Published: 22 Dec 2021
An Overview of Testing on Real Devices vs. Simulators vs. Emulators
Last Updated: 10 May 2022
Mobile apps are important for today’s enterprises as they continue to be the major business enablers. It is critically important that these mobile apps should function seamlessly at all times. Typically, these mobile apps should be tested for their functionality, usability, accessibility, consistency, performance, etc. Evidently, mobile app testing plays an important role in the overall mobile app development process. Mobile app testing helps identify various types of bugs that affect the functionality, security, and reliability of apps to ensure a seamless experience (UX). It is important to note that today’s end-users access mobile apps on various devices that differ in hardware configuration, operating systems (OS), browsers, etc. Thus, testing the mobile apps on various mobile testing devices is essential before releasing them to the market.
Content 1. Broad classification of mobile testing devices 2. What are real devices? 3. What are virtual devices? 4. What are emulators? 5. What are simulators? 6. Major differences between real and virtual testing devices 7. Key differences between simulator and emulator-based testing 8. How to decide when to test on real and virtual devices? 9. Mobile testing types to be performed on real and virtual devices 10. Conclusion 11. How can TestingXperts (Tx) help?
Mobile apps are tested using various types of mobile testing devices by analyzing application behavior, functionality, user interface, and many other factors. As mobile devices differ by hardware configuration, OS, screen resolution, etc., it is evident that what works on one type of mobile device might not work on another mobile device. Therefore, to ensure the consistent behavior of apps on different mobile devices, it is essential to test them using various mobile device solutions. These mobile testing devices solutions are broadly classified as Real Devices and Virtual Devices
Real devices are the various models of actual handsets used by the end-users. Testing teams have access to a couple of devices of different versions. To test the functioning and behavioral patterns, the mobile testing team tests the apps on a range of mobile devices such as iOS, Android, Blackberry, Tablet, iPads, etc. The results generated by real-device testing are accurate, but there is a higher cost involved with their purchase. Also, as the devices get updated from time to time and new devices are launched frequently in the market, it is difficult for testing teams to test mobile apps on all real devices. Thus, to overcome this challenge, testers use virtual devices. But, specifically, there are certain use cases where only real devices can be used for testing, including push notifications, real-time messages, GPS data, etc.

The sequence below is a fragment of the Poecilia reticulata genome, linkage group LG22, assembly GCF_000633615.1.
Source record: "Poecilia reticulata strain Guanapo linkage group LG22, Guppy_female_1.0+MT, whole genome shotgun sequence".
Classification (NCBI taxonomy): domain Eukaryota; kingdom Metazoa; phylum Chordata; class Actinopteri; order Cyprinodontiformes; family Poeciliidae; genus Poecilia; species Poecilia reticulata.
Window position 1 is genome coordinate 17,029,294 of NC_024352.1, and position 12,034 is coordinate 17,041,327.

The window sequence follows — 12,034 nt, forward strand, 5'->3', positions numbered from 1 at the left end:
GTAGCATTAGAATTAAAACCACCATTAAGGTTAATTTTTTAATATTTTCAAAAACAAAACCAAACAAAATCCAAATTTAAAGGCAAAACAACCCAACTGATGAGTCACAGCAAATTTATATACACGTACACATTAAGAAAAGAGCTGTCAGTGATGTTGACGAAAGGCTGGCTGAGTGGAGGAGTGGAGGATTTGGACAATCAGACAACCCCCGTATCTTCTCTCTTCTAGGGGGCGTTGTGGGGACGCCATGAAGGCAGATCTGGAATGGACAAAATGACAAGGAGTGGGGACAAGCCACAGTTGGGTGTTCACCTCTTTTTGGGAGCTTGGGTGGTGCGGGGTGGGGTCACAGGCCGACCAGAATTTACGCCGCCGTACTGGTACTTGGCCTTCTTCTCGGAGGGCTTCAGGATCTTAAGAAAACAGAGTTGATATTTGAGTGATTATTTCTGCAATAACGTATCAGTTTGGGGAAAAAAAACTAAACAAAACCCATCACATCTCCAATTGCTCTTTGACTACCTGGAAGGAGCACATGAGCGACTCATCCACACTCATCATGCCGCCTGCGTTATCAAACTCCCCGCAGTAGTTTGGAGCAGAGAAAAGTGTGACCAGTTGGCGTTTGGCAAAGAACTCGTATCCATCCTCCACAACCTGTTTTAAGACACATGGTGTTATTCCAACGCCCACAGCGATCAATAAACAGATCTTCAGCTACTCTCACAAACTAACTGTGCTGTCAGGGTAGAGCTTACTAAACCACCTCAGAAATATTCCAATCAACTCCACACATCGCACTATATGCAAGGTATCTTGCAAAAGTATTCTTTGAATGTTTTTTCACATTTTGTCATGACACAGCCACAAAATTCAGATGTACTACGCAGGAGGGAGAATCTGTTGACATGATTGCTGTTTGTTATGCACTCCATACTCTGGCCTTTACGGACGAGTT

Virtual devices are software programs that mimic an actual smartphone device’s important features and nature. These virtual devices help testers run the application and understand how an application would work on real devices. The virtual testing devices are broadly classified into emulators and simulators.
Emulators are software programs that create virtual devices on a computer. They are used to mimic the target device’s hardware and software on the workstation. It works on machine language that the processor understands and translates to the language used by the system through a binary translation process. The two most widely used types of emulators in mobile testing are android emulators and iOS emulators.
Simulators are virtual testing software that can only mimic mobile devices’ software characteristics and configurations. They are made for iOS devices, i.e., iPhone and iPad. The iOS simulator mimics the iOS and runs the required application within the environment by taking charge of the computer’s operating system. But, to run the iOS simulator, testers need to work on MacOS as the iOS simulator needs Apple’s native Cocoa API, which is essential for the GUI, runtime, and many other operations. It sometimes challenges testers as they have to either work on MacBook or virtualize MacOS on their existing systems.
|Testing Accuracy||Testing on real devices ensures accurate test results as tests are conducted in the same condition as a user under real-environment||Virtual devices testing results are comparatively less accurate than testing on real devices|
|Debugging||Debugging on real devices is comparatively difficult||Debugging on virtual devices is relatively easy|
|Validation of battery issues, incoming interrupts, color displays||Real devices can easily simulate battery issues, incoming interrupts, exact color displays, etc.||These virtual devices cannot simulate battery issues, incoming interrupts, color displays, etc.|
|Simulation of memory-related issues||Memory storage level for real devices is less as compared to virtual devices||Memory storage level for virtual devices is more as compared to real devices|
|Cost||Cost is involved in the purchase of real devices||It is less costly as virtual devices can be installed for free|
|Aim||The main aim of the simulator is to simulate the internal behavior/internal state of the target mobile device||The main aim of the emulator is to mimic the outer behavior of the target mobile device|